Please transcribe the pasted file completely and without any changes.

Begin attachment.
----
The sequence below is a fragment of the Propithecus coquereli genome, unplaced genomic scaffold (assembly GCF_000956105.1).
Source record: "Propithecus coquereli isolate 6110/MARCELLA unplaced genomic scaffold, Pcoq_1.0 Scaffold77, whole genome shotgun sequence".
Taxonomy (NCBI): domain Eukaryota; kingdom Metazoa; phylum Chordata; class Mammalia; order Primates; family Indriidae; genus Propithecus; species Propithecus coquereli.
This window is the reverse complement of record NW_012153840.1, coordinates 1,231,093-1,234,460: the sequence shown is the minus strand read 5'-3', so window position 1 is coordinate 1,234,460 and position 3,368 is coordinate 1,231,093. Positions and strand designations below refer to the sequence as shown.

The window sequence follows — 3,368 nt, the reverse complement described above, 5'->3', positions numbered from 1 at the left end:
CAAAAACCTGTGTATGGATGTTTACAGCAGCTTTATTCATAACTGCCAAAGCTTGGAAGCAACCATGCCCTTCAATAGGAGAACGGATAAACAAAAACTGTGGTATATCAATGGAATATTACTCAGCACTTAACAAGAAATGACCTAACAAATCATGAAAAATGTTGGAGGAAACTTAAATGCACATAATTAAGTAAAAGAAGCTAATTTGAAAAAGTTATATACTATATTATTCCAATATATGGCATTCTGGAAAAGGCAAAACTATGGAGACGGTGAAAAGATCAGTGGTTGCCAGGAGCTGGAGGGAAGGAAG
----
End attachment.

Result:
The sequence below is a fragment of the Propithecus coquereli genome, unplaced genomic scaffold (assembly GCF_000956105.1).
Source record: "Propithecus coquereli isolate 6110/MARCELLA unplaced genomic scaffold, Pcoq_1.0 Scaffold77, whole genome shotgun sequence".
Taxonomy (NCBI): domain Eukaryota; kingdom Metazoa; phylum Chordata; class Mammalia; order Primates; family Indriidae; genus Propithecus; species Propithecus coquereli.
This window is the reverse complement of record NW_012153840.1, coordinates 1,231,093-1,234,460: the sequence shown is the minus strand read 5'-3', so window position 1 is coordinate 1,234,460 and position 3,368 is coordinate 1,231,093. Positions and strand designations below refer to the sequence as shown.

The window sequence follows — 3,368 nt, the reverse complement described above, 5'->3', positions numbered from 1 at the left end:
CAAAAACCTGTGTATGGATGTTTACAGCAGCTTTATTCATAACTGCCAAAGCTTGGAAGCAACCATGCCCTTCAATAGGAGAACGGATAAACAAAAACTGTGGTATATCAATGGAATATTACTCAGCACTTAACAAGAAATGACCTAACAAATCATGAAAAATGTTGGAGGAAACTTAAATGCACATAATTAAGTAAAAGAAGCTAATTTGAAAAAGTTATATACTATATTATTCCAATATATGGCATTCTGGAAAAGGCAAAACTATGGAGACGGTGAAAAGATCAGTGGTTGCCAGGAGCTGGAGGGAAGGAAG